“What? What?” was heard on all sides.

Curiosity, which my friend evidently aimed to awaken by his speech, was universal. But he went on:—

“If before the invention of glass and the telescope anybody should have appeared before a learned body of men like the present, and claimed that by means of certain instruments it would sometime become possible to look out over distances of many miles, even to study heavenly bodies, his story surely would have been listened to with distrust even by the most profound thinker of the time. The same would have happened if before the invention of the steam-engine or the telegraph any one should have claimed that a journey of several months might be made in a few hours, or that one might in a moment’s time hear from a person hundreds of miles away. To-day we should compassionately smile at the sceptics; yet I am sure that I shall not be believed if I make an analogous assertion before my experiment is finished. For I have succeeded in discovering an alloy out of which a tool may be made which excels the most perfect microscopes and telescopes of to-day, although it looks just like ordinary eye-glasses. These eye-glasses enable a person clearly to distinguish things at enormous distances, a milliard of miles, for example.”

“That is impossible! A fairy tale!” came from various parts of the hall.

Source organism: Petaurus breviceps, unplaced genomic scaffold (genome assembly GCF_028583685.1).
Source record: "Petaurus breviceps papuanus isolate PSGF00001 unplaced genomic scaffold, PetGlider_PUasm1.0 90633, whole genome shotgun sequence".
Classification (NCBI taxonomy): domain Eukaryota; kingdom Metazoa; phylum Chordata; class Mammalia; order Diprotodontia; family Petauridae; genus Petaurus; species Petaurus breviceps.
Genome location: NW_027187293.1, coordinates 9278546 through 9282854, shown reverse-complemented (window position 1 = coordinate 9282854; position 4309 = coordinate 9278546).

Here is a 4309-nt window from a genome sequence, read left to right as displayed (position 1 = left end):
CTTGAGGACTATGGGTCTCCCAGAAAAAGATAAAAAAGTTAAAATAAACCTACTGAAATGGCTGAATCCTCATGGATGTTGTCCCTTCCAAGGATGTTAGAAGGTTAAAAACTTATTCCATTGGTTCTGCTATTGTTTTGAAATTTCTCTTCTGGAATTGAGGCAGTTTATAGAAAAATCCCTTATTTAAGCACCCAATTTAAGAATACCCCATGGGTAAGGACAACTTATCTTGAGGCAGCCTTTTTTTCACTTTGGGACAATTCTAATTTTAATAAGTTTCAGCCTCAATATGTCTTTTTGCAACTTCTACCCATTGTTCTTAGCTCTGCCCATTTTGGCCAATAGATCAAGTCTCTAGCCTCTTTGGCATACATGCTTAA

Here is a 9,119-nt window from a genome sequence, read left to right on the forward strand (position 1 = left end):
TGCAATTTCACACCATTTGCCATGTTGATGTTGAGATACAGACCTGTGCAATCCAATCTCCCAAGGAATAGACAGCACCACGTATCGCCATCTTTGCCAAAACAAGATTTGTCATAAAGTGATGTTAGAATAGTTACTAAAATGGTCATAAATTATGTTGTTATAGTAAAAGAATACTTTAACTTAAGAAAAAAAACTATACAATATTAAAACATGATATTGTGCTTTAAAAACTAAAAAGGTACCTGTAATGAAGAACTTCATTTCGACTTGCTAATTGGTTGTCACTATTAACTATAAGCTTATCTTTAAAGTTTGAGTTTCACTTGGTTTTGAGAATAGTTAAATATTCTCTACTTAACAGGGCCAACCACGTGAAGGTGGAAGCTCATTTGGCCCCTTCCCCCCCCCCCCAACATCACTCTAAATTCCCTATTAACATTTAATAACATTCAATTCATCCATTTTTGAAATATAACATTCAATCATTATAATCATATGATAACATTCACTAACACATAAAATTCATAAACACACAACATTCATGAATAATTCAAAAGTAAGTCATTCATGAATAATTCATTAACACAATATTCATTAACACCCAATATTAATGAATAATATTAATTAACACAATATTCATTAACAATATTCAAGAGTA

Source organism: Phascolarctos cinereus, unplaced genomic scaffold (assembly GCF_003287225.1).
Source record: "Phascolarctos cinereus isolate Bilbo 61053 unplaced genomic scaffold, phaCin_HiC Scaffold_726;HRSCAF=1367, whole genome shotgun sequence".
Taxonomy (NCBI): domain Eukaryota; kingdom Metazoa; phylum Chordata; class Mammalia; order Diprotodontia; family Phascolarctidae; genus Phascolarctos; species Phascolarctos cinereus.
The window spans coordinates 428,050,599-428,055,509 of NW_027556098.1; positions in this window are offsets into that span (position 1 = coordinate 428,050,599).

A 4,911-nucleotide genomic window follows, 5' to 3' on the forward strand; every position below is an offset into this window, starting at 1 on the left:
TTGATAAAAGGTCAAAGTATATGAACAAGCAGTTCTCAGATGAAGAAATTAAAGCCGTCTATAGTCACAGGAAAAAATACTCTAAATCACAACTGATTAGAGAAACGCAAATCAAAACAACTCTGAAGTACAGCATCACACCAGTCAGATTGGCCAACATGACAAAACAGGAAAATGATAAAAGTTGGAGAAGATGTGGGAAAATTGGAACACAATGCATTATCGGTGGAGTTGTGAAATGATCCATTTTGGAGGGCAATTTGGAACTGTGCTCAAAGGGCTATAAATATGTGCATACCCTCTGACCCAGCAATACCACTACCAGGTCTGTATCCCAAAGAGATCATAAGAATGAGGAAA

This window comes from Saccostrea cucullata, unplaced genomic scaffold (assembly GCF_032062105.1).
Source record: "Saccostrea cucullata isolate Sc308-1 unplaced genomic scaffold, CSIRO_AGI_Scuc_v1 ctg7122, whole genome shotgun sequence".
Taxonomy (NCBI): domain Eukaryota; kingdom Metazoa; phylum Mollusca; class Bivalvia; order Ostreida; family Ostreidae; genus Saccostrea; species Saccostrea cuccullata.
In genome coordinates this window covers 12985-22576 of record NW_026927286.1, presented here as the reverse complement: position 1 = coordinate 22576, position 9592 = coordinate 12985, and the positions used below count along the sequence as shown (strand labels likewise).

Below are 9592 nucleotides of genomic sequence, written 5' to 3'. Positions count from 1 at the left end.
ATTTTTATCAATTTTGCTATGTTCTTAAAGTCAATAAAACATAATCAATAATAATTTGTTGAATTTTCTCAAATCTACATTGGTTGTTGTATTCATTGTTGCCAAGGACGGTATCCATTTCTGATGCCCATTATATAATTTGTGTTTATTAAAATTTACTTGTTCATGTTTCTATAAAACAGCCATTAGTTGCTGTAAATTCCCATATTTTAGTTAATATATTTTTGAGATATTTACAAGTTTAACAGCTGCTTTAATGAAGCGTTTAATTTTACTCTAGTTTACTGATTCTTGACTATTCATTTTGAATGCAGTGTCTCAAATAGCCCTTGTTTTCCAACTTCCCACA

“Considering what I have said,” my friend continued, “I had to expect that I would not be believed. It is the same as if half a thousand years ago I should have asserted what has since been conclusively proved,—that the earth moves around the sun. I am not at all surprised, therefore, that my esteemed guests think it impossible that I should have invented a better instrument than all our telescopes, and an incredibly simple one at that. But this is not all. For I have made another invention more improbable than the first. In truth, it is no new invention, for it has been known for ages; but its application is wholly modern. Its simplicity will surprise every one; but he who recalls the fact that the results of all human thinking may be summed up in a few words, who knows that the apparent chaos of the universe and all its millions of natural forces are governed by one law,—he will at least understand how for a given purpose we may use the resultant of only a few forces. I have succeeded in inventing, or utilizing rather, a precious motor that has been known for ages, a motor whose velocity exceeds that of light; ay, even that of electricity.”